Choosing the best Flash for your DSLR
The next piece of equipment that you would want to invest in, after having bought a camera and a lens, is an external flash, or if your budget permits then a strobe. Studio strobes are very powerful source of artificial light but they cost quite a bit.
Continuous lights are another option that you could look into. They are great in the sense that you basically get to see what you are going to get in the final shot before you click the shutter release. But they cost even more and are complicated to setup. Our suggestion would be to go with one external flash.
The easiest choice both in terms of cost and setup is obviously a flash, or as they are sometimes referred to as speedlights. They are lightweight, less complicated to setup and provide a useful source of light to play with. Photography is all about light and the earlier you learn how to manipulate it the better it is for you. A flash allows you to do just that. By varying the position of the light in respect to the model you can create any number of effects.
By setting up a flash at an angle of 90 ° you get what is known as split lighting. By placing it at an angle of 45 ° and higher up over the subject’s head you create Rembrandt lighting. The list simply goes on.
There are dozens of other setups you can create and if you throw in a reflector in the mix, you suddenly have a semi-professional setup to create great imagery.
Thus an external light is a must have to take your photography to the next higher level.
Why do you need a tripod when you can shoot perfectly well hand-held? Because a tripod is the easiest way to ensure your camera is rock solid when making your shots. There is a reason why the professional world would hardly ever overlook a tripod.
Some professionals have three or more tripods – once just right for the occasion. Why do you suppose they spend so much on these silly three legged things? Because, lets repeat again, a tripod is your best when you don’t have steady hands like surgeons.
Please note a good tripod and a ball head (the good kind) will cost you quite a bit. If you cannot afford it don’t cut corners and buy something cheap. Only buy something that’s going to last at least a decade and you will thank yourself for making that investment early in your career.
The benefits of a reflector are many. You can use then to create shade on a sunny clear day. You could use that to create catchlight on the eyes of your subject. The primary utility of a reflector, however, is that you can throw some light back on to the subject. Let’s say you are shooting a subject backlit. You are metering for the background because you need to capture the background scene.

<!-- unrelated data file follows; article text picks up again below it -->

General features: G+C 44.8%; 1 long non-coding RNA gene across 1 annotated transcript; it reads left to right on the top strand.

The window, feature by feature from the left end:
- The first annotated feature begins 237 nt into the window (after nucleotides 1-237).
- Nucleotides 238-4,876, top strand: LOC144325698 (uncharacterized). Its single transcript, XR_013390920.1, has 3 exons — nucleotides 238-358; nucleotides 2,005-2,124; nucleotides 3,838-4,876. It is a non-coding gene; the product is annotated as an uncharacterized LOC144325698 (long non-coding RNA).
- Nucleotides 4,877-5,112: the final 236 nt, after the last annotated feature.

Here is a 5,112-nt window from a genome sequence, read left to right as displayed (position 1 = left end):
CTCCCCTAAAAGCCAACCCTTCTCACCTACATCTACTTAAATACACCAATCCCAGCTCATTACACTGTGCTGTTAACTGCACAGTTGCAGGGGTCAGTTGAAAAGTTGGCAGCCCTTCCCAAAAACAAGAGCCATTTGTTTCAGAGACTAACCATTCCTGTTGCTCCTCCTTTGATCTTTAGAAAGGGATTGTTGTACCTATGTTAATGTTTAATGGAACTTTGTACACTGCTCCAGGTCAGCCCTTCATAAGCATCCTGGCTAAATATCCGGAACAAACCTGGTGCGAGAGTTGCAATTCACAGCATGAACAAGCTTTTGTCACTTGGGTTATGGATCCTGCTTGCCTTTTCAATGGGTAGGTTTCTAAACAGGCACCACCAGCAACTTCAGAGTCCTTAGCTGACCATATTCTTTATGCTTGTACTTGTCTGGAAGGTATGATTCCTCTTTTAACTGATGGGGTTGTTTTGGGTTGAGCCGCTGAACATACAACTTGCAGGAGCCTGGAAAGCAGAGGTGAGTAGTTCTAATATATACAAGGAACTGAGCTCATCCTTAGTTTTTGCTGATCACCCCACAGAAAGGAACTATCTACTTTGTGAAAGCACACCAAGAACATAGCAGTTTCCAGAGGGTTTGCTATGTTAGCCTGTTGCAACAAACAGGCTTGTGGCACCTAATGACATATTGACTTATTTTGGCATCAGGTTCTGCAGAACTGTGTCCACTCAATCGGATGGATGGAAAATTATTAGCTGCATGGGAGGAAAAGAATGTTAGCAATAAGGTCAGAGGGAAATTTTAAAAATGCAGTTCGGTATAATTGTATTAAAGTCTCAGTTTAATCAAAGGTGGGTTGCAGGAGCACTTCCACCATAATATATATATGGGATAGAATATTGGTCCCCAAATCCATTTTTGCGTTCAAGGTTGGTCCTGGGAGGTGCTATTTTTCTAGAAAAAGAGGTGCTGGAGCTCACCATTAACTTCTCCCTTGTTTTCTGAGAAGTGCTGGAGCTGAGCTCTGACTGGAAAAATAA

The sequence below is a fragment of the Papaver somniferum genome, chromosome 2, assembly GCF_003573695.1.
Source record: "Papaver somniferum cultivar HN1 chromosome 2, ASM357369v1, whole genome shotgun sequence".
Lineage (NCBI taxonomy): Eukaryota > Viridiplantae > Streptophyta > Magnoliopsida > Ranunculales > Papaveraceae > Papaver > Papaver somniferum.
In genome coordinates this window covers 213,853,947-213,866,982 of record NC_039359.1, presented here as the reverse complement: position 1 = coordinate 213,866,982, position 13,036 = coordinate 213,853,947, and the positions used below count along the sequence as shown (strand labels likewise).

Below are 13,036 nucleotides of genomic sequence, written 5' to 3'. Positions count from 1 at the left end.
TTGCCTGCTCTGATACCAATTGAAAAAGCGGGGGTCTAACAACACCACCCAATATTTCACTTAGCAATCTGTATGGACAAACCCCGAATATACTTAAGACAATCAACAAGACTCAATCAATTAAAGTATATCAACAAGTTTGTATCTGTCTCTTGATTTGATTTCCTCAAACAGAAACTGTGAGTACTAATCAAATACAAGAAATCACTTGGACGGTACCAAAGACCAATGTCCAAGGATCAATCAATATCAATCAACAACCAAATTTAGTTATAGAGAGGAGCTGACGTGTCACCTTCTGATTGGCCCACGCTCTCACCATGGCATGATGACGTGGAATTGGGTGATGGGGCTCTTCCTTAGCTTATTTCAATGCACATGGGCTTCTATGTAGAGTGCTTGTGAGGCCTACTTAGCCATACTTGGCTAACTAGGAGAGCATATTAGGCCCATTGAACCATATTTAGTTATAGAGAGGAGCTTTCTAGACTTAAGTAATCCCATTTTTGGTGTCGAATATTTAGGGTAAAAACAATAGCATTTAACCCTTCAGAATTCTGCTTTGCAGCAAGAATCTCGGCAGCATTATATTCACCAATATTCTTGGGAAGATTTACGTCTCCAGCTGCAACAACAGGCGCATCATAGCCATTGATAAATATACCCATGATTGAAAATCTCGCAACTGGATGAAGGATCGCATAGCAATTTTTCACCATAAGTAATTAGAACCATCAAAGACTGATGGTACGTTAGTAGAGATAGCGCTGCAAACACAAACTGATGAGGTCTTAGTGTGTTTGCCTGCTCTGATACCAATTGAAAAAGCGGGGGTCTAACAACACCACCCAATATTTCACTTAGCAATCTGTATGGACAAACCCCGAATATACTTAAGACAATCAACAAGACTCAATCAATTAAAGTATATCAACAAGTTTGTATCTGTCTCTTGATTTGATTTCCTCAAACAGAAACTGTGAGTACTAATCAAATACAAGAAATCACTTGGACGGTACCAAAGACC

If you are not using flash the reflector can compensate to some extent by throwing some light back on to the subject’s face. A flash, however, will do a better job in that situation.
A reflector also does a great job when the subject is partially or side-lit. The side away from the source of light could be darker than the side facing the light leading to what is known as a harsh lighting scenario. If the subject is particularly close to the subject that could create a stark difference in illumination because of the inverse square law. A reflector can salvage such a situation.
Best Camera bag
Whether you are a beginner or someone already established as a professional you need a bag to pack and carry your newly bought DSLR and best camera accessories. That was an easy statement to make but one that requires considerable research to carry out. The reason is that if you start to look for options you would be inundated with choices. Like a rabbit caught in the headlight you wouldn’t know what to do.
There are several parameters to consider. the space inside is probably the most important consideration, but things like the outer material, whether there is enough padding inside and above all whether the bag conforms with FAA regulations for carry-on baggage dimensions. But even then you probably need at least two bags because there is no such thing as one bag fitting all requirements.
So even though you may carry all your equipment in one hard case, when you are actually out there shooting you may decide to pack in a separate shoulder bag only what you need for the day and leave the rest at the hotel.
Join Our Newsletter & Get a Free eBook
10 Most Common Photography Mistakes & How to Avoid Them!
The PhotoWorkout Team is always curious about the latest photography gear, post-processing software, up & coming photographers, and amazing photos from around the world. Stay tuned for more to come 😉
Latest posts by PhotoWorkout (see all)
- Stock Photography Legal FAQs (Types, Releases and Licenses) - June 19, 2017
- ON1 Photo RAW 2017.5 Review (Updated Version) - June 8, 2017
- Best Monitors for Your MacBook Pro - May 31, 2017